If it were otherwise, inclusion riders would be without force. The racists, sexists, and homophobes who, in the view of McDormand, Smith, and Kotagal, control Hollywood would have an easy out. The riders would be just another meaningless gesture.
Thus, diversity riders, if enforceable, would enable judges and juries to substitute their view of who is best qualified to act in a film role for the view of the producer and director. Judges do enough dictating in our society without deciding who should appear in our movies.
Finally, I found it interesting that the originator of the diversity rider concept spoke of it applying to “supporting and minor roles.” Why not major roles?
Is the idea that supporting and minor roles are not important enough for qualifications to matter much? That seems true of extras appearing in a crowd scene. In that case, it makes sense to select people who “look like” the crowd one would expect to find in that setting. But if we’re talking about true supporting cast members, even those in small roles, Hollywood cannot fudge on qualifications for the sake of diversity without reducing the quality of its product and running afoul of the law.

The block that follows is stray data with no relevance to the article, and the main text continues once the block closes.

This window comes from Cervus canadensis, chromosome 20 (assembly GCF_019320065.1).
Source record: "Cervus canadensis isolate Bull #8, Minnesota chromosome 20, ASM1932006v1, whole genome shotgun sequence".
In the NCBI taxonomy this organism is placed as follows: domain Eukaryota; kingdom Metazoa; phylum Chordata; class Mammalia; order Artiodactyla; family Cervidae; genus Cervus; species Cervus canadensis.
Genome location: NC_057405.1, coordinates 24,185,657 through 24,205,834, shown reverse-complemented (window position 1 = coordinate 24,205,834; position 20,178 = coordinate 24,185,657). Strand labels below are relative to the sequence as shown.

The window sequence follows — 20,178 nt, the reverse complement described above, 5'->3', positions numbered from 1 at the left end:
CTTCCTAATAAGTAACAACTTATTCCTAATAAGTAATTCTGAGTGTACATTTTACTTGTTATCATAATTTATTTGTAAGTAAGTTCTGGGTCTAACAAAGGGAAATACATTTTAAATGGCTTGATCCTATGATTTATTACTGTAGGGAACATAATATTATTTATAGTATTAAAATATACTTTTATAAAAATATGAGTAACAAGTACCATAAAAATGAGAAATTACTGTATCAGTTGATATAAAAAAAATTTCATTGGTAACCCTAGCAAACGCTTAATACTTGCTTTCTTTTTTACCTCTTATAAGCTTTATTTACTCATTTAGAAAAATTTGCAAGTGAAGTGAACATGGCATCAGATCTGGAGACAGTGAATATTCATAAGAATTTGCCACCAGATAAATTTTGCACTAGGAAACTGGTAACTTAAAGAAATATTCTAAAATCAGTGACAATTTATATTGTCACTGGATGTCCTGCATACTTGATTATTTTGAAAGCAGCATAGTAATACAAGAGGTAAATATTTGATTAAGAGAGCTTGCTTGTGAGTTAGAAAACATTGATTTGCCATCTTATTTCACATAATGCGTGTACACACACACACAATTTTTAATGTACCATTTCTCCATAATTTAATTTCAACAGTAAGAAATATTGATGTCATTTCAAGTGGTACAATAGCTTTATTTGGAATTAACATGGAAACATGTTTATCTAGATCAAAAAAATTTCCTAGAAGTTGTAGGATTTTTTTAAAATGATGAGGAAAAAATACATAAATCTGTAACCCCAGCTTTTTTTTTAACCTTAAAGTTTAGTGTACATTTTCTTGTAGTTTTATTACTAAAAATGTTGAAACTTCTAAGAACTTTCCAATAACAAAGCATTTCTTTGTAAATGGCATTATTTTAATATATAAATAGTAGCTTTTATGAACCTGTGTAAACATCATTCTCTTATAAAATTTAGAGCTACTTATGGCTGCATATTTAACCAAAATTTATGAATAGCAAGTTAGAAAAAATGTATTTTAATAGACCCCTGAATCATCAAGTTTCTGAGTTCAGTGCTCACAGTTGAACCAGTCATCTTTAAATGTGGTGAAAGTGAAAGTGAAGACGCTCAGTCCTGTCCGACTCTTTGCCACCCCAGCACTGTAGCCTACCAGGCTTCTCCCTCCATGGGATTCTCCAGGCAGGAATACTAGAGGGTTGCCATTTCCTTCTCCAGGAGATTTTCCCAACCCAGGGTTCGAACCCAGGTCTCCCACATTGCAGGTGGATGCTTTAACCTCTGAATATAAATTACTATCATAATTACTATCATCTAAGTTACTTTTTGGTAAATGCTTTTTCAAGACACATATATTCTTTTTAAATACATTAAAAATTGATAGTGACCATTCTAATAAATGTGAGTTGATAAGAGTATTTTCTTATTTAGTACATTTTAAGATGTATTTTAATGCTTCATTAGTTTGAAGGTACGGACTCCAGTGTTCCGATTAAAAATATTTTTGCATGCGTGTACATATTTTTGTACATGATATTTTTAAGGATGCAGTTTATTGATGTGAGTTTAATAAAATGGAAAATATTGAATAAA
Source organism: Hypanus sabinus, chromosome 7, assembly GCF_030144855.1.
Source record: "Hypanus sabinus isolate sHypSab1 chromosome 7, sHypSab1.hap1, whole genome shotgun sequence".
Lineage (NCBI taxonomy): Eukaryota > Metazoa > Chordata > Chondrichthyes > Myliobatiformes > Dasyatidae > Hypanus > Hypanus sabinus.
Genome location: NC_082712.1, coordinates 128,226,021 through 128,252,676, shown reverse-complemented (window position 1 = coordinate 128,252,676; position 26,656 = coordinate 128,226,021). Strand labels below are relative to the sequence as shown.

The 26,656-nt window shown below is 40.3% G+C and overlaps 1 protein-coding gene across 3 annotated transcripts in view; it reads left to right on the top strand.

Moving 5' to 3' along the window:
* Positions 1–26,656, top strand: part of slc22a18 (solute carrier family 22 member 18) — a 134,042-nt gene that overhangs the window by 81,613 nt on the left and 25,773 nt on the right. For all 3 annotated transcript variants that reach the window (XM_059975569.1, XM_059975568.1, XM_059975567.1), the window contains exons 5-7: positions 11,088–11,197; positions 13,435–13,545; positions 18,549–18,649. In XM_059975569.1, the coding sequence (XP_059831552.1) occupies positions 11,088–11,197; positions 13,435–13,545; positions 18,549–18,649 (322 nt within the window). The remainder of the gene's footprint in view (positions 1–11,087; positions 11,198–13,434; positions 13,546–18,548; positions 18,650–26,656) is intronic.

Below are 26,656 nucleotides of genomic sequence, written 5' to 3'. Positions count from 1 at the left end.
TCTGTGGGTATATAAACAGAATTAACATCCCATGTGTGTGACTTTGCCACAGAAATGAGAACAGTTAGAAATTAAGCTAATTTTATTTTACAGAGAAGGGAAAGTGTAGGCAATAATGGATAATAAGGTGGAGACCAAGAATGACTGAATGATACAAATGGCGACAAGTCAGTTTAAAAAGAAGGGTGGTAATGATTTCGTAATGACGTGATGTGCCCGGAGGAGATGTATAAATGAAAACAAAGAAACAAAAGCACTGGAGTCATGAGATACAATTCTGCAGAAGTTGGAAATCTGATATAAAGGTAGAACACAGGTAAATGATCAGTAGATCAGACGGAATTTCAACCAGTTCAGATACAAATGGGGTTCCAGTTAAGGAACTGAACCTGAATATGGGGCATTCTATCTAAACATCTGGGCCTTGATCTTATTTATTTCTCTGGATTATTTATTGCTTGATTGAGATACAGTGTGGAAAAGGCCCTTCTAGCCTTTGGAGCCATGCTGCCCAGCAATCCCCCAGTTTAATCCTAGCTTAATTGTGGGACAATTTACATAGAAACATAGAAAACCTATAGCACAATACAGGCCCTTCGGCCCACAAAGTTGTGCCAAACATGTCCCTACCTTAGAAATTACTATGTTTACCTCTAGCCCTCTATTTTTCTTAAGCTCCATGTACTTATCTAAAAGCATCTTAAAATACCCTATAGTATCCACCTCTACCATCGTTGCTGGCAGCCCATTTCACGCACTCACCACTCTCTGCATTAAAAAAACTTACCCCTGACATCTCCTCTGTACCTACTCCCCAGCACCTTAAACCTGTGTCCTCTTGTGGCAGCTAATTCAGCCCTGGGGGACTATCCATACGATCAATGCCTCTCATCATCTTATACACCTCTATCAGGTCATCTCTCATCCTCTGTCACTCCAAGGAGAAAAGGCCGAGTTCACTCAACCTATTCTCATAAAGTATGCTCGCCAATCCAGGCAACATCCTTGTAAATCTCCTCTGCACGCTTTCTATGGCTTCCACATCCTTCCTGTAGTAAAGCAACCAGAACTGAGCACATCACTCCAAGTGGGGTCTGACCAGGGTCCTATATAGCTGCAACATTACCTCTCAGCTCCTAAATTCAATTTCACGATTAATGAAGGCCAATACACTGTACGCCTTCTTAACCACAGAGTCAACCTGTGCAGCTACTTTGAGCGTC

But maybe the focus on supporting and minor roles are intended to enable A-listers to insist on diversity riders without creating the risk that one day they will lose big roles because they are white. After all, if diversity riders are necessary as a matter of “social justice” or to stop Hollywood before it discriminates again, the financial backers of movies should require that half of the total number of leading roles in the films they back (taken collectively) go to minorities, 20 percent to people with disabilities, and so forth.
That way, Hollywood can take its rightful place in the vanguard of America’s march to insanity.